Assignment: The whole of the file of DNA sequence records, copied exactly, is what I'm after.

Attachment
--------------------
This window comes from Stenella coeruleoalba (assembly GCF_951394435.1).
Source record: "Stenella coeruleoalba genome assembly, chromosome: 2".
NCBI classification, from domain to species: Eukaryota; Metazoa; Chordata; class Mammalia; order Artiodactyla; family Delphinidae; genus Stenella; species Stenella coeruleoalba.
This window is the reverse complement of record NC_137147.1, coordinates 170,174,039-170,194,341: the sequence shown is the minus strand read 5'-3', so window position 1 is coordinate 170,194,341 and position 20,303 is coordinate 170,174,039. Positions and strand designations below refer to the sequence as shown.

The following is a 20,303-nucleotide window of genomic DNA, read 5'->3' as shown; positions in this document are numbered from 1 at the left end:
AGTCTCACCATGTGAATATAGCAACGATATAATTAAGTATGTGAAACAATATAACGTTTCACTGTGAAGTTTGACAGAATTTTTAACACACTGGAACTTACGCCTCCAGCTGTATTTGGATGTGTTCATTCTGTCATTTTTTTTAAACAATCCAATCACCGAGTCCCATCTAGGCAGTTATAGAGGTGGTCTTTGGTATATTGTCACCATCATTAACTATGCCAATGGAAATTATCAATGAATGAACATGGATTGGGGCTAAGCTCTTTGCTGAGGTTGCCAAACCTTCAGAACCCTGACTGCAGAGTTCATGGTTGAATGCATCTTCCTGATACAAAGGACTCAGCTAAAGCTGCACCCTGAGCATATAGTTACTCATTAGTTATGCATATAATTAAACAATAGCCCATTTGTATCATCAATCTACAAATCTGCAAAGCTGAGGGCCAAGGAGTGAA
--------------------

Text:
This window comes from Stenella coeruleoalba (assembly GCF_951394435.1).
Source record: "Stenella coeruleoalba genome assembly, chromosome: 2".
NCBI classification, from domain to species: Eukaryota; Metazoa; Chordata; class Mammalia; order Artiodactyla; family Delphinidae; genus Stenella; species Stenella coeruleoalba.
This window is the reverse complement of record NC_137147.1, coordinates 170,174,039-170,194,341: the sequence shown is the minus strand read 5'-3', so window position 1 is coordinate 170,194,341 and position 20,303 is coordinate 170,174,039. Positions and strand designations below refer to the sequence as shown.

The following is a 20,303-nucleotide window of genomic DNA, read 5'->3' as shown; positions in this document are numbered from 1 at the left end:
AGTCTCACCATGTGAATATAGCAACGATATAATTAAGTATGTGAAACAATATAACGTTTCACTGTGAAGTTTGACAGAATTTTTAACACACTGGAACTTACGCCTCCAGCTGTATTTGGATGTGTTCATTCTGTCATTTTTTTTAAACAATCCAATCACCGAGTCCCATCTAGGCAGTTATAGAGGTGGTCTTTGGTATATTGTCACCATCATTAACTATGCCAATGGAAATTATCAATGAATGAACATGGATTGGGGCTAAGCTCTTTGCTGAGGTTGCCAAACCTTCAGAACCCTGACTGCAGAGTTCATGGTTGAATGCATCTTCCTGATACAAAGGACTCAGCTAAAGCTGCACCCTGAGCATATAGTTACTCATTAGTTATGCATATAATTAAACAATAGCCCATTTGTATCATCAATCTACAAATCTGCAAAGCTGAGGGCCAAGGAGTGAA